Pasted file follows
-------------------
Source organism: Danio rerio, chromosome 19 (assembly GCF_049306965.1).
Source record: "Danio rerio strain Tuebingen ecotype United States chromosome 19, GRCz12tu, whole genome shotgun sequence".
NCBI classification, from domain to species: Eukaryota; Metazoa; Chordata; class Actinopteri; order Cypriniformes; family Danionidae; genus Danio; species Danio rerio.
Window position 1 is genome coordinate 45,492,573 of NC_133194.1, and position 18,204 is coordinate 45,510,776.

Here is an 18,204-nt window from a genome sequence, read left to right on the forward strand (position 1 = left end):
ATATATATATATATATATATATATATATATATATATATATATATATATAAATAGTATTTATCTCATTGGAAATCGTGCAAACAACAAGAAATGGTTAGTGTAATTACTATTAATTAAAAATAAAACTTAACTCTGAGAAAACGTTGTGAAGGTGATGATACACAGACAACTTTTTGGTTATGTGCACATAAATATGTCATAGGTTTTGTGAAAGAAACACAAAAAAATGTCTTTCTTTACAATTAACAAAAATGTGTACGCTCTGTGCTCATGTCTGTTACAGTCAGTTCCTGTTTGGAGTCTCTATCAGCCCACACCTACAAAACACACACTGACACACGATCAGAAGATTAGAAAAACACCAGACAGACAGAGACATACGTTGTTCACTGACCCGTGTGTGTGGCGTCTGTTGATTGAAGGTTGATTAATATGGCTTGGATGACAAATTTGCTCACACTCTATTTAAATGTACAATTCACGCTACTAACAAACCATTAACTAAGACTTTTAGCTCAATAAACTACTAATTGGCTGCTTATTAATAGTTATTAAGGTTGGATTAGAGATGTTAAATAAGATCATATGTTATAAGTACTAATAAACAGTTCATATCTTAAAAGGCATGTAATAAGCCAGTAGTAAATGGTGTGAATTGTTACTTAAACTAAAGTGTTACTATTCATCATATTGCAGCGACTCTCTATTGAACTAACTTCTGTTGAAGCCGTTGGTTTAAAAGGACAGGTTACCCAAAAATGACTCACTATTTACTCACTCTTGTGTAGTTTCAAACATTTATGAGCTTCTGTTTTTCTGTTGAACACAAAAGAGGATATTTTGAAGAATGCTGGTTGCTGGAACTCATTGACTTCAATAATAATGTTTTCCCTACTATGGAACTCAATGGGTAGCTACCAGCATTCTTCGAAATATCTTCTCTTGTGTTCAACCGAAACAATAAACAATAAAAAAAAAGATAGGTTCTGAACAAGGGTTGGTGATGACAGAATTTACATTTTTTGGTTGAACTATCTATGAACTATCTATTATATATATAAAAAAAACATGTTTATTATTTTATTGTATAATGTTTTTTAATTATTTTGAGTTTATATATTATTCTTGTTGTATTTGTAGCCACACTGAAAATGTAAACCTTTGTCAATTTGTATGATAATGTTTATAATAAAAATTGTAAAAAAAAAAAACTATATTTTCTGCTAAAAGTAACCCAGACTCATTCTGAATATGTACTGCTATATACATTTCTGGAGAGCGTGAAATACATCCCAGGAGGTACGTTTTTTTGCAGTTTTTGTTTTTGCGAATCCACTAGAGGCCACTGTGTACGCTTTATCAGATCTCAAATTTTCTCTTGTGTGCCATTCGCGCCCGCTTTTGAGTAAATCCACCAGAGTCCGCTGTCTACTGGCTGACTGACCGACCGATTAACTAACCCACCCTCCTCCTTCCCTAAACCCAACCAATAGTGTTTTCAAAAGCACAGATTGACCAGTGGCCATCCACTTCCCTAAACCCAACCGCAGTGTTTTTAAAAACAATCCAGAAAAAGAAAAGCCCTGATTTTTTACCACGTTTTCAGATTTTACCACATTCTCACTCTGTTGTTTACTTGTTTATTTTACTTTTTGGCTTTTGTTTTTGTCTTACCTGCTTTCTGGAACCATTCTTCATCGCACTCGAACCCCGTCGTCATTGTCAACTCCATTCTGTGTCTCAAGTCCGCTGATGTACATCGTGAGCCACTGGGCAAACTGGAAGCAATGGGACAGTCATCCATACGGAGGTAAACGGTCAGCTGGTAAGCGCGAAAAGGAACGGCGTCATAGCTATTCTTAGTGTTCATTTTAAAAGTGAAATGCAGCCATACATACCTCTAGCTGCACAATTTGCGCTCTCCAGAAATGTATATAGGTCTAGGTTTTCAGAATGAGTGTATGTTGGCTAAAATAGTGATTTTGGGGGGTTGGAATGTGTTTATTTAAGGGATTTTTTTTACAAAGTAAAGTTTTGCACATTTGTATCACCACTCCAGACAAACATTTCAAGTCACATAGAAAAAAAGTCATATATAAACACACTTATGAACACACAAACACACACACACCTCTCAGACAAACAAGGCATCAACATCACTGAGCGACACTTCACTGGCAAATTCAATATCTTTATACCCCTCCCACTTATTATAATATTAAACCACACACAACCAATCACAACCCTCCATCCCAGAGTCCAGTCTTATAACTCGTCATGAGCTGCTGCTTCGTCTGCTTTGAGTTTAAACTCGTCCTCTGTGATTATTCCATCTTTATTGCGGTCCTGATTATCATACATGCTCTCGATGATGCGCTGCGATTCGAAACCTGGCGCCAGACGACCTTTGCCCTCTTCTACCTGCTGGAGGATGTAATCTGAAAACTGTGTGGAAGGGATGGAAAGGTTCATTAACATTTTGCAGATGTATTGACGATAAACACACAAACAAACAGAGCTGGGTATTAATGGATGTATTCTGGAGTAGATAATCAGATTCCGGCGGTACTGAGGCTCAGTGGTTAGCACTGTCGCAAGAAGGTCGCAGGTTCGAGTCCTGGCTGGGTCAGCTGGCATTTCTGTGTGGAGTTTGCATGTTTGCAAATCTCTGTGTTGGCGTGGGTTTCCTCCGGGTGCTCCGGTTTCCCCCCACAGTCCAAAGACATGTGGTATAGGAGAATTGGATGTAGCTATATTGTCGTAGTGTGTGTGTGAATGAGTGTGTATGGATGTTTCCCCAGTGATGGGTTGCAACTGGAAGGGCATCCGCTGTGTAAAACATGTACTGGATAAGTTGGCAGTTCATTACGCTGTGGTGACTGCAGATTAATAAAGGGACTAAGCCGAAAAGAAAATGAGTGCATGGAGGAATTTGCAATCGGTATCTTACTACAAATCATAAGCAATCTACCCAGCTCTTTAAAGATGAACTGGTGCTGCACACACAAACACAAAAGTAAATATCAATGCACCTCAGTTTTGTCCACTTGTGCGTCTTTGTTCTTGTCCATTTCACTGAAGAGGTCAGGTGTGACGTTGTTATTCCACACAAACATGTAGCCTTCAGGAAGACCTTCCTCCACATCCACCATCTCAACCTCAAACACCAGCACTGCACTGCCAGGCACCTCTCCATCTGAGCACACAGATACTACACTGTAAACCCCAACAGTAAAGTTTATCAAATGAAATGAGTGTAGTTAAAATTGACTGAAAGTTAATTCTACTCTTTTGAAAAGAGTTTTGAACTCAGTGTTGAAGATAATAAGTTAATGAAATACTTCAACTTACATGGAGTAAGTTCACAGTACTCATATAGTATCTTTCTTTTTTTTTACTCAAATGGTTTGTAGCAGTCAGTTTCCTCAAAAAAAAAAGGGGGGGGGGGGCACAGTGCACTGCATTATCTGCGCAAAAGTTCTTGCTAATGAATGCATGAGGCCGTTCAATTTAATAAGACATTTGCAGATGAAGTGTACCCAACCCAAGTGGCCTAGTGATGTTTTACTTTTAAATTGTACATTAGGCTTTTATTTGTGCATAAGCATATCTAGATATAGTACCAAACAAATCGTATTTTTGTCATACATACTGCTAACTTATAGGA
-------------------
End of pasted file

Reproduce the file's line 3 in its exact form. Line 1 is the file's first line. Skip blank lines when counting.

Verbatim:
NCBI classification, from domain to species: Eukaryota; Metazoa; Chordata; class Actinopteri; order Cypriniformes; family Danionidae; genus Danio; species Danio rerio.